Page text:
Political Turmoil In Ukraine Spreads Outside Capital Kiev

The protests began last fall in the capital when the country's president refused to sign a trade deal with the European Union because of pressure from Russia. Demonstrations are now occurring in cities normally supportive to the governing party.

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And I'm Renee Montagne.

The political turmoil in Ukraine is spreading. Protests that began last fall when the country's president refused to sign a trade deal with the European Union - under pressure from its neighbor Russia - have now moved out of the capital.

More disturbing for President Viktor Yanukovych, demonstrations are now occurring in cities normally supportive of his governing party. And they're all calling on Yanukovych to step down.

NPR's Corey Flintoff is on the line with us now from the capital, Kiev. Good morning.

COREY FLINTOFF, BYLINE: Good morning, Renee.

MONTAGNE: Let's start with how significant these reports of protests in other cities are. Sounds bad for the president.

FLINTOFF: Well, this could be very significant, Renee. Yanukovych's Party of Regions pretty much has dominated the industrial regions in the eastern and southern parts of this country. And up until now, there's been very little anti-government protest.

Now we're hearing that thousands of people have turned out in some big cities in the east and the south. They've tried to seize or block access to some of these regional government buildings, and they've clashed with police. We're hearing that there have been dozens of arrests.

You know, I talked with a number of people from the east and south at this protest camp here in Kiev, and they insist that there's a lot more people in their home towns that oppose Yanukovych, but up to now, they've been afraid to take action.

MONTAGNE: And the president offered what seemed to be pretty dramatic concessions over the weekend. He offered the post of prime minister to one of the main opposition leaders and the job of deputy prime minister to another. The opposition rejected that offer. Why?

FLINTOFF: Well, the opposition leaders say it's a trick, and it's something that would actually put them in a much worse position if they accepted it. Yanukovych would still hold power over the executive branch. His political party still controls the parliament. So they could basically make it impossible for the prime minister to accomplish anything. So I'd say this offer from Yanukovych has refocused the opposition on the original complaints that brought on this protest in the first place.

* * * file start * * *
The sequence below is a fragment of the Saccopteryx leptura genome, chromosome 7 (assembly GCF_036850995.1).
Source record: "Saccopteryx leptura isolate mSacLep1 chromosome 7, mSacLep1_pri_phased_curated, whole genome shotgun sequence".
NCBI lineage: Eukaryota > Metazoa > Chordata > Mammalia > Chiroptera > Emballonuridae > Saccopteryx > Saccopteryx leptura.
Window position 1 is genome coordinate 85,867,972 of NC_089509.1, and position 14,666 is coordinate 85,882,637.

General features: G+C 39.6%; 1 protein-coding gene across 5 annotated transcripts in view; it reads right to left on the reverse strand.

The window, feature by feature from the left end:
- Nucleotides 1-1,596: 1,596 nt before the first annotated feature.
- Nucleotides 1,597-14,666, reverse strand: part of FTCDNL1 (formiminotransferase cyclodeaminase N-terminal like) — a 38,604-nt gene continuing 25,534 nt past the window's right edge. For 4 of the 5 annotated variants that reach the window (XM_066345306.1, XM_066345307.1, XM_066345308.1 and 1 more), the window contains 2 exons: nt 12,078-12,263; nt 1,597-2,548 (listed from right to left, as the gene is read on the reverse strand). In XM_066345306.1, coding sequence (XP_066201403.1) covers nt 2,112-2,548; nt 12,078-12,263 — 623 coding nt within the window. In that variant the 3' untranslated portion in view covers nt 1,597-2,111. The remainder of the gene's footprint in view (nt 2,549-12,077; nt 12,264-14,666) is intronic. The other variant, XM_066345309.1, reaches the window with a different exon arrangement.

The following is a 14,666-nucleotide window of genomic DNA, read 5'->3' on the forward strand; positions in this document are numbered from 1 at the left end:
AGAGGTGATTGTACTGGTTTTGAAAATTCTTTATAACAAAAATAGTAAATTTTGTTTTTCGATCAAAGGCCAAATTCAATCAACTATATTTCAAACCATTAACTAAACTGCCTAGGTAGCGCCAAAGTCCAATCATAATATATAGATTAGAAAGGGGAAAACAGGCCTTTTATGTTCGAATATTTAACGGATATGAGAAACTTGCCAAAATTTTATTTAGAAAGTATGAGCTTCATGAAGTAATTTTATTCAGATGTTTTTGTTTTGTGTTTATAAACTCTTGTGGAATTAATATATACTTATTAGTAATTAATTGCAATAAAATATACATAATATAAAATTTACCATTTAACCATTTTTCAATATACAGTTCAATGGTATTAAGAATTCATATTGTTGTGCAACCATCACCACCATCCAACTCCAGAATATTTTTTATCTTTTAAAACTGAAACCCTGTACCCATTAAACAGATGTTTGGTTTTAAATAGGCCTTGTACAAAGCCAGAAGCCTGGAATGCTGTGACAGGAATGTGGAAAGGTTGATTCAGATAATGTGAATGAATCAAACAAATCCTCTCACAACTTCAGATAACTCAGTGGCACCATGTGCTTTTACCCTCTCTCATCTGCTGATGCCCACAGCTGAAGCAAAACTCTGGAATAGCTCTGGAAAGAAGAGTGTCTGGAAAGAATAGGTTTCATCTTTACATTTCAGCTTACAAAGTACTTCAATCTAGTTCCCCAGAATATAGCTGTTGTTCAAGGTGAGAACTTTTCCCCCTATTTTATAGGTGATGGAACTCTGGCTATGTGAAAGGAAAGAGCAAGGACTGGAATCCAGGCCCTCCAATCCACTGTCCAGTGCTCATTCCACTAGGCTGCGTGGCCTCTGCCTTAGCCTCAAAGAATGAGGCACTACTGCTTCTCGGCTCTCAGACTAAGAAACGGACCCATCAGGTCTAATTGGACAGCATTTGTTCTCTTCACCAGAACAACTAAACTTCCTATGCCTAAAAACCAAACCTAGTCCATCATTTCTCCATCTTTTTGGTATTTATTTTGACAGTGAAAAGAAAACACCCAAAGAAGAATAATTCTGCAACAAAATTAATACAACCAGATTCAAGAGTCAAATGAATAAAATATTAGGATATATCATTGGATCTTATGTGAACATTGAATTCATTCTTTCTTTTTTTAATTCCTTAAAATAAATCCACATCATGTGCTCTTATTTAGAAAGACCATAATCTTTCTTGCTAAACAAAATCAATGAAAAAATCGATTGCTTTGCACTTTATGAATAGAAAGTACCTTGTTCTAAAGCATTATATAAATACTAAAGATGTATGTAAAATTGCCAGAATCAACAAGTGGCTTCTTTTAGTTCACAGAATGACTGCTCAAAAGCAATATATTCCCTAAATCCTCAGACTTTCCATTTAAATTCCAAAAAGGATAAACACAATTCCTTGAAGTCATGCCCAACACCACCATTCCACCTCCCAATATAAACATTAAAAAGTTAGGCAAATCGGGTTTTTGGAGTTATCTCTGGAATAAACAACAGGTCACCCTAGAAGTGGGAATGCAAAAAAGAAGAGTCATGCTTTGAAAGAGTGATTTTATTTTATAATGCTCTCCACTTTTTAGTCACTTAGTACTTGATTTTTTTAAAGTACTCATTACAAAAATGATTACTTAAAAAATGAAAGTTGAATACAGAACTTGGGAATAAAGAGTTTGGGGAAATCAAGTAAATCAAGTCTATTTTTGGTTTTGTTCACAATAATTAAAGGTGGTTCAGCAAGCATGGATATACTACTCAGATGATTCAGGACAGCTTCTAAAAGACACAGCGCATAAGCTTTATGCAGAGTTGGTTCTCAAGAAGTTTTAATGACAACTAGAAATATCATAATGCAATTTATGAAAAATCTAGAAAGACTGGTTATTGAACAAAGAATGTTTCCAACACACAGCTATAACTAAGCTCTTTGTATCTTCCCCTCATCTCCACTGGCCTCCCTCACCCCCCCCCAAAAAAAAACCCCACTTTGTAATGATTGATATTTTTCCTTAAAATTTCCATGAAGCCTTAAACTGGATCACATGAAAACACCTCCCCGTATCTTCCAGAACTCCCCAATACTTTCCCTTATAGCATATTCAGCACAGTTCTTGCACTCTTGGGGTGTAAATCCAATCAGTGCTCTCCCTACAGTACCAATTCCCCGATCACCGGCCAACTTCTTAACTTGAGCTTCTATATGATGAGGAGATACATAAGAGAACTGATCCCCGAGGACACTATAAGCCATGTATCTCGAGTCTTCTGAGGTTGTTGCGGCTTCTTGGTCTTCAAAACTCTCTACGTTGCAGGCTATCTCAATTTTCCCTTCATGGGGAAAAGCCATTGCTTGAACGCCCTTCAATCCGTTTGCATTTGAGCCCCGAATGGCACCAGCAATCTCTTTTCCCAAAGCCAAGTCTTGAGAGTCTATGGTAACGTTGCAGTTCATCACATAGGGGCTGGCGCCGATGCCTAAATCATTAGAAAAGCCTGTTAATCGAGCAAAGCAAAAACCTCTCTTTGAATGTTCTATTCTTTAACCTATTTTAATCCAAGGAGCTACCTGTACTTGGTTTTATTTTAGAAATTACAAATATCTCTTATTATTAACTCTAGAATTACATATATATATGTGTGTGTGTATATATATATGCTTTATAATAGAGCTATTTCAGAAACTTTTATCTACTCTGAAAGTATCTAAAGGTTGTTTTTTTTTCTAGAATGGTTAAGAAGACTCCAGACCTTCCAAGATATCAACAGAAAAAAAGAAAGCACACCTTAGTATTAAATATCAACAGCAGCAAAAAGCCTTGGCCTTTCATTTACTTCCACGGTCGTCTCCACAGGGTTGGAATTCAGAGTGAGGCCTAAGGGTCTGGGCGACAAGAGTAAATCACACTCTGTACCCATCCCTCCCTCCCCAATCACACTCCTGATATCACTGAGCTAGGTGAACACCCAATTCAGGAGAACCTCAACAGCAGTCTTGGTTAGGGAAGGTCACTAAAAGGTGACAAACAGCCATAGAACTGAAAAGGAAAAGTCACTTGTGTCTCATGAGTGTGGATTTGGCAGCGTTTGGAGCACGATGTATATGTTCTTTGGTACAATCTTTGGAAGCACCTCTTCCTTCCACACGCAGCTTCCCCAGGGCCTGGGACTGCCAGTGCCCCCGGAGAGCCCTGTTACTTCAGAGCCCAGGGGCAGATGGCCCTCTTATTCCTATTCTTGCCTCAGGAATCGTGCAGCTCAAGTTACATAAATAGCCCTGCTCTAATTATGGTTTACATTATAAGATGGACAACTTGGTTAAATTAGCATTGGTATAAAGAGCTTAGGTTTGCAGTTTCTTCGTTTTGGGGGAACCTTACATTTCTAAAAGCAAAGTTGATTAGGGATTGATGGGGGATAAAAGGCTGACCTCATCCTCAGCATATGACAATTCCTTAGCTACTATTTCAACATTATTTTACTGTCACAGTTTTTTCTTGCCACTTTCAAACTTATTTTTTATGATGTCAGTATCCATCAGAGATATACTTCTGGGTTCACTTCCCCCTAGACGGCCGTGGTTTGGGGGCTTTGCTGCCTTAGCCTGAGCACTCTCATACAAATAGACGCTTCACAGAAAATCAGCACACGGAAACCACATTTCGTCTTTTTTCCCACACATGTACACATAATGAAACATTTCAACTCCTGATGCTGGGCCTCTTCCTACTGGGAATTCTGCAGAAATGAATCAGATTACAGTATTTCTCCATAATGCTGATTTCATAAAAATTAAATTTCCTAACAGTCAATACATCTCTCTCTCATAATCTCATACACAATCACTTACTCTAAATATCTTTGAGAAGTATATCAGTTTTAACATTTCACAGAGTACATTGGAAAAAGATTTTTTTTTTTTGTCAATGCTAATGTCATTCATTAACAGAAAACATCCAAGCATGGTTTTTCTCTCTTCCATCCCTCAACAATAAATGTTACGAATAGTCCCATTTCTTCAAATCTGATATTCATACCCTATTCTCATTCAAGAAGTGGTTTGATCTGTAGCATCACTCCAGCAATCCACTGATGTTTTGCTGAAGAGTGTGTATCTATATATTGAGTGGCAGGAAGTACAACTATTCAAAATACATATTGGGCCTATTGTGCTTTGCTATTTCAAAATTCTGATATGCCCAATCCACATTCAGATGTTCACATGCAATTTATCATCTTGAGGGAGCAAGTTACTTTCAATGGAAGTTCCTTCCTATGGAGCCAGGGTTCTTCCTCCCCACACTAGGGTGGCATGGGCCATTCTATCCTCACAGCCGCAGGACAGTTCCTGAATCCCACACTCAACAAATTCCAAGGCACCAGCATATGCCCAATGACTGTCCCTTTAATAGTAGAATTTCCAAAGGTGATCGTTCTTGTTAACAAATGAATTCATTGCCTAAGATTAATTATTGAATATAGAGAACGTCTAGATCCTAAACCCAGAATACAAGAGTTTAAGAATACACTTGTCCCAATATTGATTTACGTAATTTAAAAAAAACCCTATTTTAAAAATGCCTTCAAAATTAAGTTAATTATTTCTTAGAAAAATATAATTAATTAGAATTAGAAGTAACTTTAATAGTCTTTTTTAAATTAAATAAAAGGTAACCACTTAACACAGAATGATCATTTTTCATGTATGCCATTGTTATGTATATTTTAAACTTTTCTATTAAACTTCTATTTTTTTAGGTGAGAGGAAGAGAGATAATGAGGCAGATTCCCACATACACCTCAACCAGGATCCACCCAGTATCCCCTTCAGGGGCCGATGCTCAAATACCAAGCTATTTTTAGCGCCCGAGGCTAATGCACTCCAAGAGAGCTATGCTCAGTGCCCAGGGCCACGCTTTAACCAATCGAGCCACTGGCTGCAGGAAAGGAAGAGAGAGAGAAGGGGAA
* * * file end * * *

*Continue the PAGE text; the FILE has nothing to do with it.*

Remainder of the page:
They're demanding an end to government corruption. They want the government to free political prisoners, and they want Ukraine to be aligned with the European Union, and not with Russia.

MONTAGNE: So, protesters have taken over government buildings. Where is that headed?

FLINTOFF: Well, it happened here in Kiev last night, protesters took over the Justice Ministry building. And Vitaly Klitschko - who is this former heavyweight boxing champion, I mean, he's emerged as one of the protest leaders - went to the ministry and tried to persuade these activists to leave, but they refused.

So, now the Justice Minister - she's a strong supporter of President Yanukovych - says that she'll ask him to impose a state of emergency if the protesters don't leave. And that, of course, would give the government a lot more wide-ranging authority to use force.

MONTAGNE: And, Corey, there have already been very violent protests. I mean, for the first time, last week several protesters were killed. A funeral for one of them drew thousands and thousands of people yesterday. Is there a risk that more extreme groups in the opposition are taking over?

FLINTOFF: Well, radicals and especially ultra-nationalists have been involved in some of the clashes that we've been seeing on TV, but, you know, I think it's clear, too, that the opposition leaders are having a really hard time controlling these people. But, you know, yesterday, at the funeral, I think I saw that the protest still has very solid middle-class support.

You know, the protest leaders had called for a big political rally in the main square, but they canceled it because of the funeral. And this demonstrator, he was a 25-year-old guy who was shot to death last week. And despite that, the square was filled up with tens of thousands of people, most of them just standing quietly.

And as I walked through that crowd, I was struck, you know, by the large numbers of women there, the large numbers of middle-class, middle-aged people who've been turning out week after week to oppose the government. So I think they still support the protest.

MONTAGNE: This would seem, Corey, like it's not ending any time soon. But what are the next steps, do you think?

FLINTOFF: Well, Yanukovych has called a special session of parliament for tomorrow, and he says it will act on some of these other concessions that he's offered. You know, for instance, he promised to change a recently passed law that would effectively ban most kinds of civic protest. In fact, it would ban most of the tactics that the opposition has been using for the past two months.

The opposition was outraged by the way that law was rammed through parliament, and they're saying they want it repealed, not changed. Yanukovych has also promised to come up with an amnesty for the protesters who've been arrested.

But, you know, now, it seems that if there's a way to resolve this peacefully, it's not going to come in the parliament. It's going to have to come in talks between the president and protest leaders.

MONTAGNE: That's NPR's Corey Flintoff, talking to us from Kiev, Ukraine about protests there. Thanks very much.

FLINTOFF: Thank you, Renee.

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